0

I created a software that is made from sources licensed X11 and I wanna put my software under GNU GPL. I know it's possible, because GNU GPL is compatible with the X11 licence. However, I wonder how to do it concretely because a passage in the X11 license bothers me:

"The above copyright notice and this permission notice shall be included in all copies or substantial portions of the Software"

So, what should I do? I just need quote the names of authors or I have to put a X11 licence (while I do not use it because my software is under GNU GPL)?

closed as off-topic by JasonMArcher, CRABOLO, HaveNoDisplayName, Peter Pei Guo, user1942027 Jun 7 '15 at 0:42

  • This question does not appear to be about programming within the scope defined in the help center.
If this question can be reworded to fit the rules in the help center, please edit the question.

  • 4
    I'm voting to close this question as off-topic because it is about licensing or legal issues, not programming or software development. See here for details, and the help center for more. – JasonMArcher Jun 6 '15 at 23:28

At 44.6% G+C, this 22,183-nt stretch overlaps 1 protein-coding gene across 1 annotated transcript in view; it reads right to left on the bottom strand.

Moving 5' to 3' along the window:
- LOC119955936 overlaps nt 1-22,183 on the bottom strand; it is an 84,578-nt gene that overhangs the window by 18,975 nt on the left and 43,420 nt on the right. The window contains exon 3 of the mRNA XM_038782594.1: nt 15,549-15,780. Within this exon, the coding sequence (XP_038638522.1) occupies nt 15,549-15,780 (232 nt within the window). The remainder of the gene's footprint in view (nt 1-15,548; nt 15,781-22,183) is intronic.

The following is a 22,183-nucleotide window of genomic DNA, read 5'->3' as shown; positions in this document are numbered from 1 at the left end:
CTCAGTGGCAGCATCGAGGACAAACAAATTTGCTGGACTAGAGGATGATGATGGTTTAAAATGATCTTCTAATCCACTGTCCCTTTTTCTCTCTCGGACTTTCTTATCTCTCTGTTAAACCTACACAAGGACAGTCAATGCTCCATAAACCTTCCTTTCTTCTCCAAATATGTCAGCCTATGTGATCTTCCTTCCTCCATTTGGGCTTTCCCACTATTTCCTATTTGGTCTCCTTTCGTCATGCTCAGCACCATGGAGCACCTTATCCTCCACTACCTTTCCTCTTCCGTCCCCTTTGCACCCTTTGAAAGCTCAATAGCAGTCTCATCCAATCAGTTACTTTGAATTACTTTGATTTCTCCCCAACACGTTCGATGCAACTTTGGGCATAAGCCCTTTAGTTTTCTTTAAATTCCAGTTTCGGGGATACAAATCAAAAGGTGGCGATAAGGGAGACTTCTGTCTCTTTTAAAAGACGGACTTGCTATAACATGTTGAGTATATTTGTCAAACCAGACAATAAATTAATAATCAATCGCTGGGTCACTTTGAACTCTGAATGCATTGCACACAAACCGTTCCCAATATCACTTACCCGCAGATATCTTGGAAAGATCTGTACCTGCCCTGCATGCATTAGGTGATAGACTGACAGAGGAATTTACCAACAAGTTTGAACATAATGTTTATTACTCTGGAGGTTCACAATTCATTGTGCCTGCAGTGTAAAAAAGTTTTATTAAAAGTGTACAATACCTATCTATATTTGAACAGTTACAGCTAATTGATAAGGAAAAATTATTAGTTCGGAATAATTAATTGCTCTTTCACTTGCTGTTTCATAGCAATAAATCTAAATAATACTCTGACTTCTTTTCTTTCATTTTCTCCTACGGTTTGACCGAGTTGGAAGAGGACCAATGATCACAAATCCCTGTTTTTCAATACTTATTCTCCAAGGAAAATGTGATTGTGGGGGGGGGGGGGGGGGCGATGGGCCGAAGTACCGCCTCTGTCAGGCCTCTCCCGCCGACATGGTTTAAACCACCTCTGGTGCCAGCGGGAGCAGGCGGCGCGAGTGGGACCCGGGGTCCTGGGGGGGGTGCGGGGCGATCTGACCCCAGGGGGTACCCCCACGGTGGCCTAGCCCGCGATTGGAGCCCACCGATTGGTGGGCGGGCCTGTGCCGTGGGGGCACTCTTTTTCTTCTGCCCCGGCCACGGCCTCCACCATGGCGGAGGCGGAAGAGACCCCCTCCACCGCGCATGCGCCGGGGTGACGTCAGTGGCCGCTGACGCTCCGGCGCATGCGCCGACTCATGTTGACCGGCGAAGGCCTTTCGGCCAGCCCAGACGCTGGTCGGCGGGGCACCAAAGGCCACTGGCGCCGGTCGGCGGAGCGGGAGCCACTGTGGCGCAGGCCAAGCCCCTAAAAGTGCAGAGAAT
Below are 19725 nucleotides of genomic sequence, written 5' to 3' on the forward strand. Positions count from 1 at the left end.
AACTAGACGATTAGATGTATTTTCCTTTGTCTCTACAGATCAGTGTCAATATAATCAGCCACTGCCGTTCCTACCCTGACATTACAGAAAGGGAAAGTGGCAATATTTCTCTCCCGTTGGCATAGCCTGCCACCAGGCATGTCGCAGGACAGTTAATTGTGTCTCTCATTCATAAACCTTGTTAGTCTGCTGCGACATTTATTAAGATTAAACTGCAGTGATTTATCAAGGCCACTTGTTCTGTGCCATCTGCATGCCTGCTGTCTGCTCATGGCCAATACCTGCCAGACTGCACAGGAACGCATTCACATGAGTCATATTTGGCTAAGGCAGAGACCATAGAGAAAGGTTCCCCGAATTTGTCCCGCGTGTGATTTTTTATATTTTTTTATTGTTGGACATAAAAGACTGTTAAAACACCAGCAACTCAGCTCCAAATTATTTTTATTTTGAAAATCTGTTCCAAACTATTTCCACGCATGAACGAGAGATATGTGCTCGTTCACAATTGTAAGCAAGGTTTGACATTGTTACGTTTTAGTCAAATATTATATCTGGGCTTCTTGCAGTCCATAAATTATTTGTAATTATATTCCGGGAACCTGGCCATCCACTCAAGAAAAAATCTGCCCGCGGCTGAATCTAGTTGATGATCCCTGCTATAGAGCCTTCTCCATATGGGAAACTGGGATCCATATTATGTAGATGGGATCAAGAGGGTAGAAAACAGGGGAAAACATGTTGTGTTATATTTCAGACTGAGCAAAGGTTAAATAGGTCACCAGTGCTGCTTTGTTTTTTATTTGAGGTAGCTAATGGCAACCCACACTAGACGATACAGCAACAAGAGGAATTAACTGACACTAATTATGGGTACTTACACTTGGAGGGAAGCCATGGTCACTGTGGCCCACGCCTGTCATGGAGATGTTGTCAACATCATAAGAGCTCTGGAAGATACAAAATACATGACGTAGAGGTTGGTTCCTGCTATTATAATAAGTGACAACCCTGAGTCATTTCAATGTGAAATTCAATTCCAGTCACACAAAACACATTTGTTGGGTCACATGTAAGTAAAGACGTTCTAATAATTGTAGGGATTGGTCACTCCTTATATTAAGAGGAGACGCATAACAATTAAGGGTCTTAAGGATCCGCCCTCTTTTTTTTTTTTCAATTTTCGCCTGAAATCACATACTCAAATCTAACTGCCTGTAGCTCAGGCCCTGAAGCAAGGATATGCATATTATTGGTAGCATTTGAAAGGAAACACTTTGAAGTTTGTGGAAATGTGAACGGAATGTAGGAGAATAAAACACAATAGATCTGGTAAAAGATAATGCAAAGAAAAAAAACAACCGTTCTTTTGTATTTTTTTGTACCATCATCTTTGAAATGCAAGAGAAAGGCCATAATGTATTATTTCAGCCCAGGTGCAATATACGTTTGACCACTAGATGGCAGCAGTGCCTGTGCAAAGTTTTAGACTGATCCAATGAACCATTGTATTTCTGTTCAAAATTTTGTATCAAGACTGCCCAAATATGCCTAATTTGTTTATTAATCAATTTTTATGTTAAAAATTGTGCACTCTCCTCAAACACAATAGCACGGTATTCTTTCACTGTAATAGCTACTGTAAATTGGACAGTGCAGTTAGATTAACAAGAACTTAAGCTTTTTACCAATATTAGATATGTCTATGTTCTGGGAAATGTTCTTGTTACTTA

2

Let's say you did not modify the X11 source code. You sure need to comply with the license terms which require you to pass along the license text and the copyright statement.

So keep these items in, otherwise you would breach the usage terms and loose the right to make use of that code.

If you then add modification to that part of the source-code it depends on what you aim for. Do you want to allow your modifications to be used in the upstream project? If yes, take care that you put your modifications there under the X11 terms as well. Naturally you can add your own copyright on top because you are an author of that part then, too.

This by the way is normally suggested. Free software works by exchanging software, so be a good citizen and do not block passing improvements back (e.g. when that X11 code is some library).

You can however license your changes under the GPL, that is possible with X11 code, too. However this will prevent that your improvements can flow back upstream. So you should know what you do here and why you do so.

You find the whole topic explained with a lot of detail and some examples in this paper:

  • Thank you for your answer ;) – mlpo Aug 5 '12 at 13:53

Not the answer you're looking for? Browse other questions tagged or ask your own question.